London – Westminster

    Home / Units / London – Westminster

London – Westminster

By Michael Bending. From John Hopewell’s collection of Renal Unit histories.

I came down from Cambridge to Westminster Medical School in 1966 and in my first clinical attachment. I was assigned to Prof. M.D.Milne FRS FRCP, and his then lecturer in medicine, Lavinia Loughridge. Roy Calne was then performing renal transplants in the Gordon Hospital, Vauxhall Bridge Road, which was a satellite hospital in the Westminster group with a very strong surgical tradition. Ronald Raven was senior surgeon on the firm with Stanley Aylett pioneering ileo-rectal anastomosis in the treatment of ulcerative colitis.

The contribution of Malcolm Milne to renal medicine is a curious one. He was outstanding as a researcher in that specialty. He had been appointed joint director of the renal unit at Hammersmith, alongside Eric Bywaters, but took little interest in the use of the artificial kidney which was being pioneered there, chiefly by AM Joekes and Eric Bywaters. In line with the majority of physicians with an interest in kidney disease, he thought little of the prospects of the artificial kidney in the treatment of renal failure. Nevertheless, on appointment to the Chair of Medicine at Westminster he enlisted Lavinia Loughridge as lecturer, and she became one of the pioneers of dialysis in the UK.

After serving on the surgical firm at the Gordon Hospital, I was attached to Mr Duncan Forrest in the Westminster Children’s Hospital. At that time he was pioneering the immediate closure of meningo-myelocoeles for spinal bifida. Many of his surviving patients remained under the care of the Carshalton Hospital for Children and they then presented to me as a consultant nephrologist, 30 years later for dialysis and transplantation.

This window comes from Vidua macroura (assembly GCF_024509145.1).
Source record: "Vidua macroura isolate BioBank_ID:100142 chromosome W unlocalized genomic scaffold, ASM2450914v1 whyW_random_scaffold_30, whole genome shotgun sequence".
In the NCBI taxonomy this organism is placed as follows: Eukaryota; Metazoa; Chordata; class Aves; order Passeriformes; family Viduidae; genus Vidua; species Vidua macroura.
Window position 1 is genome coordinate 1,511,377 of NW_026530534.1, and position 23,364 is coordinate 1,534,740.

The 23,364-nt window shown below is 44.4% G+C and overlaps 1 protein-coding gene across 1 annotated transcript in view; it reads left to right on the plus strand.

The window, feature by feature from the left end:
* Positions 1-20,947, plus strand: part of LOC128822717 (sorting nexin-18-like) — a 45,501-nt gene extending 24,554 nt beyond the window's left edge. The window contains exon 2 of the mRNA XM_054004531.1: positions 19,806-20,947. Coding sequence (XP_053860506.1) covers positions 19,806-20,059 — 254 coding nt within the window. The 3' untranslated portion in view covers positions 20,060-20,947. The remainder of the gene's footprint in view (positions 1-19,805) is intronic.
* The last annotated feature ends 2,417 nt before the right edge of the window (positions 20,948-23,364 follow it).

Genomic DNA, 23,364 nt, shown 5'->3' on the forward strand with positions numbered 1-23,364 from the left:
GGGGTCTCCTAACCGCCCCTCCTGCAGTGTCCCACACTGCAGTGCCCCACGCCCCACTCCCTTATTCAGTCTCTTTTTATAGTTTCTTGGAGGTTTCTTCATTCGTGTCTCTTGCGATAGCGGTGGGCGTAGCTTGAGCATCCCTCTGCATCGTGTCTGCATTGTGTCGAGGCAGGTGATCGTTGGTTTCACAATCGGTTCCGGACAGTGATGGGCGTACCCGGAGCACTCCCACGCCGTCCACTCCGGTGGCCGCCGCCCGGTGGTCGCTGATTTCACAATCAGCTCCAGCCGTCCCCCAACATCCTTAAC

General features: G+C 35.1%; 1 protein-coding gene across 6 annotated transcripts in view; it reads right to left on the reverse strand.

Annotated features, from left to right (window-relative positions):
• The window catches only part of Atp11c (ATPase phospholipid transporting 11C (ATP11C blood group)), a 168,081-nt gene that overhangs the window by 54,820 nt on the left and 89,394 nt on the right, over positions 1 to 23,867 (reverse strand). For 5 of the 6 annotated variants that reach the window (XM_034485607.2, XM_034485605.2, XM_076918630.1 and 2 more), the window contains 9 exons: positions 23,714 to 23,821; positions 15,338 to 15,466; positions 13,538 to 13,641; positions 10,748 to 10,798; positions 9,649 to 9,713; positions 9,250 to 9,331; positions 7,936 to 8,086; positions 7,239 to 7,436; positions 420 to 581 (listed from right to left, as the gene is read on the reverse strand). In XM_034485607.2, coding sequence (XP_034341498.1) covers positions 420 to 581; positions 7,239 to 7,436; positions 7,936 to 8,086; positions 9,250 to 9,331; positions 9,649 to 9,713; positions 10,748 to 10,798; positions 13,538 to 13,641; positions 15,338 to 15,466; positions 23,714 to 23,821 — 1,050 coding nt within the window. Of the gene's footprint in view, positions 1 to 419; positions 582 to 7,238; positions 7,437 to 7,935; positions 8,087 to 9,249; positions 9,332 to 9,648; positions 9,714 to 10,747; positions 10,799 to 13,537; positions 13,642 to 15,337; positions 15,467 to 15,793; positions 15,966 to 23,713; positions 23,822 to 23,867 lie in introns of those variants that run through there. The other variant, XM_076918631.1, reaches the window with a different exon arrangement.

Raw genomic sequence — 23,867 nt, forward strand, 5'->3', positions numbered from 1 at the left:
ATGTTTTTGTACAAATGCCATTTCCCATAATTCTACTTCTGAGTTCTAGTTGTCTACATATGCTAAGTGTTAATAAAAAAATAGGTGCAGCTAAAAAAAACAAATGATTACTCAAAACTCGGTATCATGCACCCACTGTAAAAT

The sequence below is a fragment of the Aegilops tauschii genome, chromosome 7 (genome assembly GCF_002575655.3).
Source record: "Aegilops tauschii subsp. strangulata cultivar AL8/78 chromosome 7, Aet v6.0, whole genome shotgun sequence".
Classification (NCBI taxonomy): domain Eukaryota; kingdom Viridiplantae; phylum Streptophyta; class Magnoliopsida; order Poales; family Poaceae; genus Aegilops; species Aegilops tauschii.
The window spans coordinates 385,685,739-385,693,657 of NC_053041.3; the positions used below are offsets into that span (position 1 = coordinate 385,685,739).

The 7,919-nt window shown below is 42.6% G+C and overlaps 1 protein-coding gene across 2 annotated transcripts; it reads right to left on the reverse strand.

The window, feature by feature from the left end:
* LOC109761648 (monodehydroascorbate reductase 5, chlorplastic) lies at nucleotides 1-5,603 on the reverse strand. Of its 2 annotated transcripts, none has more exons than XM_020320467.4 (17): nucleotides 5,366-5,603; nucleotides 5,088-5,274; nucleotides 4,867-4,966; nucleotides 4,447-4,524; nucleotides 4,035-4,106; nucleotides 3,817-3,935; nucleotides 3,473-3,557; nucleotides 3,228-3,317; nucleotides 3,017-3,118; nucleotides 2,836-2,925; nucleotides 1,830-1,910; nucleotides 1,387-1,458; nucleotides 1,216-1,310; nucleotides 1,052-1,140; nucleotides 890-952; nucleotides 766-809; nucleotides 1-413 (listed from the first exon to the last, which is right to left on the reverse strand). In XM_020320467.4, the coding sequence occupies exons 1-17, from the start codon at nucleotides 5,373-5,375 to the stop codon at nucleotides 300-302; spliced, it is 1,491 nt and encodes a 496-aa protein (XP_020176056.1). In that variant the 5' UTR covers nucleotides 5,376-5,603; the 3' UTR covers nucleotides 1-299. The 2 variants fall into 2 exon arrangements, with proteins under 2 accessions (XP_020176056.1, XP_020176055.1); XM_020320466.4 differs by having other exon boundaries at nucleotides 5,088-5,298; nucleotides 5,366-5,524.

I had returned to Westminster Hospital and Medical School as lecturer in medicine in 1976, again on the medical unit under Milne and Lavinia Loughridge. At that time the unit was performing single figure renal transplants each year and the renal unit was limited to 6 dialysis stations for patients waiting transplantation which had been started there by Prof. Sir) Roy Calne in 1962 The renal transplant surgeons at Westminster at that time were Michael Naunton Morgan and Kingsley Robinson. Dialysis at Westminster failed to flourish in the 1970s unit was finally closed by the Department of Health in 1981, just a year before I was appointed as second nephrologist at St. Helier Hospital, Carshalton by Dr Anthony Eisinger.

Last Updated on June 12, 2023 by John Feehally